I haven't posted about the elders lately. Not because they haven't been moving apace down that slippery slope, however. We got a rather frantic call from Thyrza Saturday evening that Grampie was suffering from what we immediately diagnosed as acid reflux. We've seen it before--a dozen times or two. "Have you given him Tums?" we asked. "That's what started it,"she told us. As quickly as she could push the wheelchair (which isn't very fast!), she hurried him down to the nurse on duty, had his blood pressure taken, and called to tell me it was 190/100. "We'll be right over," we told her. We were already in our car, planning to go out to dinner by ourselves. You see how these things work. When we got there, they were sitting by the front door, and Grampie was...well, maybe this really is too much information.
Anyway, after a somewhat confused conversation, we went back upstairs to their apartment, and we practically had to force-feed more Tums on Grampie. I have to admit, I stood back beyond the counter in the kitchen. My gag reflex has become more quick to react as I've aged, so staying out of the line of sight made it possible for me to continue the conversation. Once we got there, Thyrza let Beve take over bossing his dad, which was a good thing. Beve's bigger and stronger now and a whole lot of muscle was needed, at least mentally. Grampie resembled a two-year-old child Saturday, one in the throes of the 'terrible two's', to be exact. Beve practically had to force-feed those Tums, and even when the symptoms began to go away, Grampie refused another, refused to change out of his clothing that he'd made a mess of, and...well, it wasn't a pretty sight, my friends.
But that isn't the end of the story. Yesterday, Beve took Grampie to the doctor because clearly Grampie's acid reflex medication is no longer doing its job (this is the third such seige). When the doctor asked about the situation, Grampie looked at Beve blankly. He hadn't the faintest idea what Beve was talking about. Thyrza had written a long list of concerns to ask the doctor, too. One of them was, "He doesn't cover his mouth when he coughs." Another was, "He has a bad cough, with very thick flem." When we talked to her about this list last night, particularly those two things, she hadn't the faintest idea what we were talking about when we told her about Saturday.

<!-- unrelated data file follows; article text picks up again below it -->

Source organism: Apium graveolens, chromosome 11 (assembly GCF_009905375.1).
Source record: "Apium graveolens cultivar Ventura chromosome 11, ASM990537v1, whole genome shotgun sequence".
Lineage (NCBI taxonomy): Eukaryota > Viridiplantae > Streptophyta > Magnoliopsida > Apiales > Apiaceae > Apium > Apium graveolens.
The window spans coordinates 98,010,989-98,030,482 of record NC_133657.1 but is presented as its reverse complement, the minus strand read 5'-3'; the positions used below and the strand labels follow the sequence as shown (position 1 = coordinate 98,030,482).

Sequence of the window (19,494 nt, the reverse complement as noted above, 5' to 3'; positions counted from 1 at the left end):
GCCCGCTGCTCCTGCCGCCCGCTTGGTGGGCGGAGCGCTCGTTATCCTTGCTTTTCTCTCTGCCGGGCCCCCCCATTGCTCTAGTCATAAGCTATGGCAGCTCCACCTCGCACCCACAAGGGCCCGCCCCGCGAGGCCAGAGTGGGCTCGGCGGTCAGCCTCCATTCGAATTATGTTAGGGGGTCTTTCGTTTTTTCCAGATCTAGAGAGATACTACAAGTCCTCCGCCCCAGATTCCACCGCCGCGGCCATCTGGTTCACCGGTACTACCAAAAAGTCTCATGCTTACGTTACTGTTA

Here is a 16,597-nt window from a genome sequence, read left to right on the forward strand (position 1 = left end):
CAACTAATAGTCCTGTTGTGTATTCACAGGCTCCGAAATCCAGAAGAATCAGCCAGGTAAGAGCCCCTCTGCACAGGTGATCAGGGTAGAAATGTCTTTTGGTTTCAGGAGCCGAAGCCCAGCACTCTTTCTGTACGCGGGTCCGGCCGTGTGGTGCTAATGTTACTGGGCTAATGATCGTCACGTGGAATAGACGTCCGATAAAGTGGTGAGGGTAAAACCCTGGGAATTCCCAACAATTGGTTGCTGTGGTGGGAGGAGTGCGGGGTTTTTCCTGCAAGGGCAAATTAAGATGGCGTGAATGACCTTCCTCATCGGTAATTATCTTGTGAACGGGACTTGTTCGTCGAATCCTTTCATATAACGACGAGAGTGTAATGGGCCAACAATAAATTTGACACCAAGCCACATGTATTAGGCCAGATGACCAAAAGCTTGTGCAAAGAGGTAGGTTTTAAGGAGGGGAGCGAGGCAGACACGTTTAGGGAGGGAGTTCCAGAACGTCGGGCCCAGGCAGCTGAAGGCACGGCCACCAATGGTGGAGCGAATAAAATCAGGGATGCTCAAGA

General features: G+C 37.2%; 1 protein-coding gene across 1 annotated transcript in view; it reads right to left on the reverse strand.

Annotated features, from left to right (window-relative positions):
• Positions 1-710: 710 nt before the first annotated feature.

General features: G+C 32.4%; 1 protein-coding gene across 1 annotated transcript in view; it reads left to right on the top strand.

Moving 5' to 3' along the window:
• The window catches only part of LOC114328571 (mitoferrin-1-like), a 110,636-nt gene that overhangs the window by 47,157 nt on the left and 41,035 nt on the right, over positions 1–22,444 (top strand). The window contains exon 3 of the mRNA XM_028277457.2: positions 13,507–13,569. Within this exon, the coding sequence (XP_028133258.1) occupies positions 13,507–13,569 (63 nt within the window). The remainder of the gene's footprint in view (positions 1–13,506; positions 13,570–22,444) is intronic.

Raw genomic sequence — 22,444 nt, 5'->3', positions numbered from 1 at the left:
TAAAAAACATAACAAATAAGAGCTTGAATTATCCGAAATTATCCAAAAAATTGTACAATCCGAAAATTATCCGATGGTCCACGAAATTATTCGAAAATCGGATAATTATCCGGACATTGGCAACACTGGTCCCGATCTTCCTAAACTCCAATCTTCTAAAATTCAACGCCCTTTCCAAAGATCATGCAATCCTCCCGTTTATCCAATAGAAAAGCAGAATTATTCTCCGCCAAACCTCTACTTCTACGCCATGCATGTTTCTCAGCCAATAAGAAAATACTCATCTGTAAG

I've known he's in that shape. But it comes up and slaps up in the face now and then. Still startles us with every new thing. And we've only suspected that she's in a similar situation. So all this is very telling. No wonder she gets as angry as she does. No wonder. AND...imagine the difficulty of the two of them living together. Like two small children who play simultaneously but not actually capable of interacting. Thankfully, they live where they do, and have daily help. They can't manage but don't have to.
There's a new application on Facebook that can show a person what she'll look like when she's old. I think people are getting a huge kick out of it, and I'm sure it's hilarious. But it seems to me that if we want to look at our future, we do well to gaze into the eyes of those who are actually living their last days. Beve has a bird's eye view of who he will be in the face of his dad. I'm not saying Beve will get Alzheimer's, anymore than I will because Mom had it. But we can learn from our elders about how to play the endgame with grace. Grampie does it better than anyone I've ever seen. Despite his limitations, and they grow by they month, he continues to be a sweet man who is lovely to be with-- "A little old man, just trying to paddle as fast as [he]can." He says those words with all the humor left to him. And Beve will be the same.
What will I be? Who will I be? Beyond the wrinkles in my face and eyes sunk so deep in my face you'll need a rope and flashlight to get down to them, who will shine out of my essential self? When I forget everything--if I do--will God still be the center of my soul? That's what I stand on. Today and (should I live so long) forty years from now.